Duplicate content is an issue for many websites, and a lot of site or business owners don’t realise this.
It’s especially a concern for ecommerce websites with product descriptions that may be found on multiple pages, with little or no difference at all. It’s more than likely holding your website’s true potential back, so what can you or I do about it?
Let me take you on a journey back to 24th February 2011.
This was the day Google rolled out it’s first Panda algorithm update, forcing low-quality websites with ‘thin’ content to the foot of the SEO ladder. Meanwhile Google rewarded websites with rich, relevant content and pushed those that were providing great value to their users to the top spots of the search engine results pages (SERPs).
While it really affected spam sites, link farms and affiliate sites (rightly so), it also had a negative affect on innocent sites such as eCommerce stores with short ‘thin’ product descriptions and bad site structures.
Obviously this was a few years ago now and most that could have recovered from the impact of the Google Panda updates, by sorting out thin and duplicate content issues on their websites.
So, back to the present day.
You have a business or eCommerce website and you want to rank organically for your main keywords. You’ve got plenty of pages for the search engines to index and your content is a decent length and adds value to your pages. But you’re struggling to get anywhere in the search results. Why?
“One of the biggest factors stopping your pages from ranking can be thin or duplicate content. It’s a major common problem, especially on ecommerce sites where you may have the same products on several pages, that only have say a difference in colour.
Duplicate content generally refers to substantive blocks of content within or across domains that either completely match other content or are appreciably similar. Mostly, this is not deceptive in origin. Examples of non-malicious duplicate content could include:
• Discussion forums that can generate both regular and stripped-down pages targeted at mobile devices
• Store items shown or linked via multiple distinct URLs
• Printer-only versions of web pages”
Google may not see you as trying to manipulate their search results, but you’re not providing the best user experience or presenting your information in the best way possible. So for those reasons, they won’t rank you as highly as you’d like.
Across a website and especially an ecommerce site, there could be thousands of these similar issues to address. But how can you identify them?
Best methods and tools for finding and dealing with duplicate content:
Webmaster Tools: (Now called Search Console by Google, even though we all still call it Webmaster Tools) Most duplicate content issues can be found through Google Webmaster Tools (a free tool that can be set up with your Google account). It can take a bit of time to go through the data but it’s a good way to uncover thin or duplicate content.
Go to Search Appearance > HTML Improvements. It will list any duplicate titles or descriptions that can help you identify problem posts. These pages will more than likely contain very similar content, which you can make a note of to fix.
Search Operators: There are a few search operators that can be used in a Google search that are helpful in finding duplicate content on your website.
Here are some examples to help you:
Replace ‘yourWebsite.com’ with your actual domain and ‘yourKeyword’ with the actual keyword of your content to find duplicates of, then put this in to a Google search.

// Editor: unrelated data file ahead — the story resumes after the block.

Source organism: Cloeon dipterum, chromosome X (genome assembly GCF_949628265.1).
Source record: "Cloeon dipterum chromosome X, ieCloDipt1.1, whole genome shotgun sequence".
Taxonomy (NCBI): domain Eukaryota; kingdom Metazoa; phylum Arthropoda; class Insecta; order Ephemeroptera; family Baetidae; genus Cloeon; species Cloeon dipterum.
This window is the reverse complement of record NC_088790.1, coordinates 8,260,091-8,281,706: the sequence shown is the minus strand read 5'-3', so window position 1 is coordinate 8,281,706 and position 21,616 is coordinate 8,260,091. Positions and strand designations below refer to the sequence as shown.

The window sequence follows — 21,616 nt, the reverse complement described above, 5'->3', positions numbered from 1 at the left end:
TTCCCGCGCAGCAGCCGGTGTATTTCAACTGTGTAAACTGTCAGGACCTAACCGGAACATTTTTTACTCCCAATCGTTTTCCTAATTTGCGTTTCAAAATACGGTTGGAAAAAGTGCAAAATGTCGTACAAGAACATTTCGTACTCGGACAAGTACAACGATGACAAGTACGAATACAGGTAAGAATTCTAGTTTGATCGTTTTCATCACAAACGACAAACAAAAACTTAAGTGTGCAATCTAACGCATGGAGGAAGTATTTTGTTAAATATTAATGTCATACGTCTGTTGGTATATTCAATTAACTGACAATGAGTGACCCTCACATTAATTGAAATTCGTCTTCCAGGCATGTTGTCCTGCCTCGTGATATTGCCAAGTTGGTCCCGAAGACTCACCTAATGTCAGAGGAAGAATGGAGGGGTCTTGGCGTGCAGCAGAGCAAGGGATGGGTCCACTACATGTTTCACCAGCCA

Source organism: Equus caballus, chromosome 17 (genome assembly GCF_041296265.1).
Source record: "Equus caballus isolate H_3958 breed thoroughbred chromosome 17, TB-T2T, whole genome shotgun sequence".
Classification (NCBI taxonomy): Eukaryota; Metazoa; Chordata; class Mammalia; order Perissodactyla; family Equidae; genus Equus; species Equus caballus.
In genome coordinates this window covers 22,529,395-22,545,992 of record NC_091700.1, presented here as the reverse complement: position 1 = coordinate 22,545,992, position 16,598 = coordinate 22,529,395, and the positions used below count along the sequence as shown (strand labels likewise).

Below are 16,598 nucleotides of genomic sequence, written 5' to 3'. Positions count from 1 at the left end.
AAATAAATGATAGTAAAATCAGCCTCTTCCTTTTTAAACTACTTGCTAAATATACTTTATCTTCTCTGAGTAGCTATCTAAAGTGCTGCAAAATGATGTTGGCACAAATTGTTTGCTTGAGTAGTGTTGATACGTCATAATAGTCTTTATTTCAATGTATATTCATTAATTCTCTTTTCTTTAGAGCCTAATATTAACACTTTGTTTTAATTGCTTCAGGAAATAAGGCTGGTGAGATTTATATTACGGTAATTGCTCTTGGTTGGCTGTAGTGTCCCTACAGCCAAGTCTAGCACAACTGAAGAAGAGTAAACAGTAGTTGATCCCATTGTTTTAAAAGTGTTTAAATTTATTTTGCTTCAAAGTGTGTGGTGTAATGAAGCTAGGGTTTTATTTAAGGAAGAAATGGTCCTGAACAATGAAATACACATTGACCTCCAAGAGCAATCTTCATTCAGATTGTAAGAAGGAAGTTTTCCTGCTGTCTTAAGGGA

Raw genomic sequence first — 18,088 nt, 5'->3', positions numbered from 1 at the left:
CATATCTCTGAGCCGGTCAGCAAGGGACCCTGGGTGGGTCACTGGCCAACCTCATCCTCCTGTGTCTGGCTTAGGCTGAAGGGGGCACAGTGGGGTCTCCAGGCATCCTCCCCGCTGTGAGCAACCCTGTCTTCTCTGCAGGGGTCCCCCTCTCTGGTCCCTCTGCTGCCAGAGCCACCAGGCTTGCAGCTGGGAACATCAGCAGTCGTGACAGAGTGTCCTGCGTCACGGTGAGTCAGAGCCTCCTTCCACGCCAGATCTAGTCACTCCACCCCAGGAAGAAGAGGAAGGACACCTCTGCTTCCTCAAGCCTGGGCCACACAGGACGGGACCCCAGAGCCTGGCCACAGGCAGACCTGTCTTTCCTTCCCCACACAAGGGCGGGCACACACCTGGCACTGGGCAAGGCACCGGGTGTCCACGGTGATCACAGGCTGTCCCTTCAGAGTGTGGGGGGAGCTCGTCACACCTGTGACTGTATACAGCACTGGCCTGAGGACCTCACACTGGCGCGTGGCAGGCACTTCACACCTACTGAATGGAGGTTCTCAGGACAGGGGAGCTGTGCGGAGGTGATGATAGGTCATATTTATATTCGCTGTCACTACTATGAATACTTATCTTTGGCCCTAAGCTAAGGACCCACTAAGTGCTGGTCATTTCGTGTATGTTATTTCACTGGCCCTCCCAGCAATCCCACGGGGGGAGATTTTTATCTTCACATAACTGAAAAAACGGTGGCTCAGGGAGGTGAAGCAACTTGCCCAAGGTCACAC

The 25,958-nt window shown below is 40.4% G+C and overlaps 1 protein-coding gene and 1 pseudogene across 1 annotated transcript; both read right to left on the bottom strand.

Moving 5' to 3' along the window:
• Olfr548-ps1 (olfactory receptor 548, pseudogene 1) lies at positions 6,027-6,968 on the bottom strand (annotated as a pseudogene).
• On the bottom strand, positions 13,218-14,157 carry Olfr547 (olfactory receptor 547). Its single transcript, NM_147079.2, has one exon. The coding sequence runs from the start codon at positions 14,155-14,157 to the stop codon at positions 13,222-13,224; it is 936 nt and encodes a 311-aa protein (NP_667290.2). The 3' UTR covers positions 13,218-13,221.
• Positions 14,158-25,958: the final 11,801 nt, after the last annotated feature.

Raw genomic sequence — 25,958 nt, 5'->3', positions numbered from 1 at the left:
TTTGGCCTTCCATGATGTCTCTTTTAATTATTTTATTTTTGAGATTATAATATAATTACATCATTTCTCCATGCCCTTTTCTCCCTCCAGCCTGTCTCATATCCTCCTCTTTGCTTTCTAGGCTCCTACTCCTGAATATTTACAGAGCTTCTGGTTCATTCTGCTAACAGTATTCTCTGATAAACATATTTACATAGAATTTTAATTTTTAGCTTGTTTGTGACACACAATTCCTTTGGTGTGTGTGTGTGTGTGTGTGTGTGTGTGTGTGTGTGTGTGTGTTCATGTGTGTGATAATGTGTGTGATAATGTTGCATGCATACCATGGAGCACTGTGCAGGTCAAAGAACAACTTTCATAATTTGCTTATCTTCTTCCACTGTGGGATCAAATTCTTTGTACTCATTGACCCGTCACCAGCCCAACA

Google will show you the pages on your own website that contain your keyword. Enter a long tail keyword to be more specific and it tends to be easier to discover the duplicate content.
To find duplicate content on your site and other sites – for situations where your content may have been scraped or republished without your permission – just use the intitle: part of the query operator and be very specific with your keyword. You can even try searching for a whole sentence of your content.
Third Party Tools: There are many tools available online that can help you identify duplicate content on your site and across other domains.
Here are two I’ve used that I’d recommend to try:
Siteliner: They offer a quick and easy way to check your website for duplicate content. It checks the amount of unique content on each page against the common elements such as menus, sidebars, footers etc, and presents you with a list of pages with duplicate content as a percentage. Clicking on each list item reveals the pages with matching content so you can easily fix the issues.
Their free version gives you access to search 250 pages of your website, which I’ve found is plenty for most small business websites. www.siteliner.com
Copyscape: This is the one tool you’ll need to use to find your scraped or duplicate content on other websites. It’s great for ecommerce websites as you’ll be able to identify product pages that are using an exact copy of the manufacturers product description. You can then export a list of the offending pages or products and work through fixing the issues. www.copyscape.com
Duplicate content is a natural part of the Internet and Google knows this. While the major search engines are not going to slap you with a penalty for duplicate content, it’s not going to help you reach your audience or market either. So it’s best practice to deal with it.
The best way to combat thin and duplicate content is to be aware of it and the possible limitations it will put on your website, then create your content in the best interests of your users and customers. Make sure you add value to your pages with rich and relevant content, and Google will reward you with some great rankings.
Happy duplicate hunting!
This post is an extension of The Truth about Duplicate Content over on Blogglebox